Some questions for City Council candidates

By Chelsea Maude Avirett | Oct 06, 2016

As I’ve talked to candidates running for City Council, read bios and introductions to voters, and asked supporters why they’ll be voting for this or that particular candidate, I’m struck by how much character matters. I often hear stories about who these candidates are, what motivates them to want to serve on council, and so forth.

It won’t come as a surprise to my regular readers that I want more data before deciding whether to support a candidate. I want to know how they will govern. Which is not to say that character isn’t important, but character alone does not make an effective city councilor.

Rockland is at a turning point, and we need effective, thoughtful and integrity-driven leadership.

When we elect councilors, we should ask how they approach the role of government and how that understanding influences their approach to proposing legislation. In this column, I propose questions to the candidates that tease these issues out and, if we ask them when we talk to candidates, can help us understand how a candidate’s assumptions might direct their actions if elected to City Council.

Questions about the role of government

• Nick Isgro, Waterville’s mayor, recently proposed that the role of municipal government was simple and limited: “Educate our youth, maintain infrastructure and respond to emergencies. If your city or town is spending your money elsewhere, it’s time to ask yourself who it's benefiting.” Many of the most controversial decisions that Rockland has made recently — the rejiggering of the Recreation Department, the use of TIF funds, and the role of the city in promoting specific businesses — have arisen because our community has divergent views on the role of government: whether it is more limited, providing only essential needs, or whether it represents an expansive force for social change. As a potential councilor, what do you believe is the role of municipal government?

• The discussion about whether Rockland has a “vocal minority” unfortunately ignored two difficult and fascinating questions: how do you solicit or evaluate public opinion on an issue, and to what extent should public comment or meeting attendance factor into a councilor’s decision? In other words, how do you make choices for the entire community when faced with competing ideas and voices?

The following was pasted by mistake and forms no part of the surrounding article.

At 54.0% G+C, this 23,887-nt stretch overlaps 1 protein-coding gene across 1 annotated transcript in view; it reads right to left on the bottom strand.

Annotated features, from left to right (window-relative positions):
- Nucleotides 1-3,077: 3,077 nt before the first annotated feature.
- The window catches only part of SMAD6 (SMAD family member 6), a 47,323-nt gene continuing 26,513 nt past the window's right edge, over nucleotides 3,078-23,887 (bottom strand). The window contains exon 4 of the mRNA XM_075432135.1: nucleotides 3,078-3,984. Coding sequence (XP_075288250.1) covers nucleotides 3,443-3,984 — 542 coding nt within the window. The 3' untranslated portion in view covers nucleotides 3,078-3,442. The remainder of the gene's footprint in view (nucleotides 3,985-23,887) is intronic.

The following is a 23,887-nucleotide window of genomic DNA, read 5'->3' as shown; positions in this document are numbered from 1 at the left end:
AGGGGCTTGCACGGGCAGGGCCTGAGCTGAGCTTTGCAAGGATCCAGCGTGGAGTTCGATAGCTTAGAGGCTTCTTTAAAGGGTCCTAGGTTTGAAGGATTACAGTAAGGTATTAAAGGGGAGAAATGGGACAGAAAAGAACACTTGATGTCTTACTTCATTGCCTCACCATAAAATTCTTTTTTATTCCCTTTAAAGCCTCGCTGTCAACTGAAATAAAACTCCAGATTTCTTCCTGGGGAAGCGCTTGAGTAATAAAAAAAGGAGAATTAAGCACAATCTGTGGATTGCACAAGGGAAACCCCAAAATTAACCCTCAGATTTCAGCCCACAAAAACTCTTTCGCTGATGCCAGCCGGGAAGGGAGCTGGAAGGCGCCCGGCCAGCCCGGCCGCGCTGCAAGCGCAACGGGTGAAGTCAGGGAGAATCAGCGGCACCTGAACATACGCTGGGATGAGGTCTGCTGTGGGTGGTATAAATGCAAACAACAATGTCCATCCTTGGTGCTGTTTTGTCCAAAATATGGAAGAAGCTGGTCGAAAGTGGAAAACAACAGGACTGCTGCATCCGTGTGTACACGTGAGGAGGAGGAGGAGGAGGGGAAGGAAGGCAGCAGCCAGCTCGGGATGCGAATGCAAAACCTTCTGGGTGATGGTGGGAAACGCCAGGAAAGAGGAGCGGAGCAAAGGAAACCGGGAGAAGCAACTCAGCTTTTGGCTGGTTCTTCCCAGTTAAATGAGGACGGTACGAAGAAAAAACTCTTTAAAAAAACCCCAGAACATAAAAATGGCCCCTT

Questions about specific issues Rockland faces

• We frequently hear that Rockland needs more good-paying jobs and economic development. Is this something that local government can directly affect? If so, give an example of an ordinance that you would propose to improve jobs or encourage development. Is there an ordinance that would do the same that you would not support? For example, larger towns have proposed laws that protect workers in their community: mandatory sick leave, minimum-wage increases, requirements around shift scheduling.

• Rockland also needs more affordable housing. To what extent can local government directly address the housing crisis? Give an example of an ordinance you would propose to improve access to affordable housing, as well as one that you would not accept.

• We frequently hear the criticism that City Council and government favor businesses over residents. What is an example of an ordinance that strikes an appropriate balance between the business community and the residents? What is an example of an ordinance that does not balance these concerns but is still, in your mind, beneficial?

• Do you think Rockland’s mill rate is too high? If not, to what extent should councilors assist those who can’t afford to pay their taxes? If so, what steps should council take to reduce a mill rate? (Caveat: "Cut each city department by 5 percent" is not allowed as an answer! It’s unrealistic and shows someone hasn’t been paying attention during budget season. It also misunderstands how a municipal budget works — budgets must be about services and numbers.)

Questions about personal perspectives

• What is an unpopular belief that you hold? In this current political climate, this is a difficult question to answer — too often, we either decline to support people who disagree with us, or we expend a great deal of energy convincing them they must agree with us. The answers to this question might be interesting, but the question really is a challenge to us in the audience: an invitation to engage in a political process, to strive towards consensus, to allow people the dignity of disagreement. But there’s also a value in listening to the answer: a thoughtful answer means that the candidate can stand by an unpopular opinion with integrity and conviction.

• One of the primary tasks of councilors is to propose new legislation. Where would you get your ideas for ordinances?

Final questions about preparation

• How frequently have you attended or watched City Council meetings over the past year? What is an ordinance that is currently on the agenda? Describe your thought process as you decide how you would vote on it if you were elected. It’s reasonable to expect that a new city councilor will be informed about recent meetings, rather than being a last-minute contestant; be informed and have clear policy proposals rather than being merely frustrated with how city government works.

These questions help screen out the noise from second-guessing decisions council has made or focusing on personal pet issues. Instead, they reveal core philosophies that would direct people’s actions on council, helping us evaluate how prepared a candidate is for the job of city councilor.

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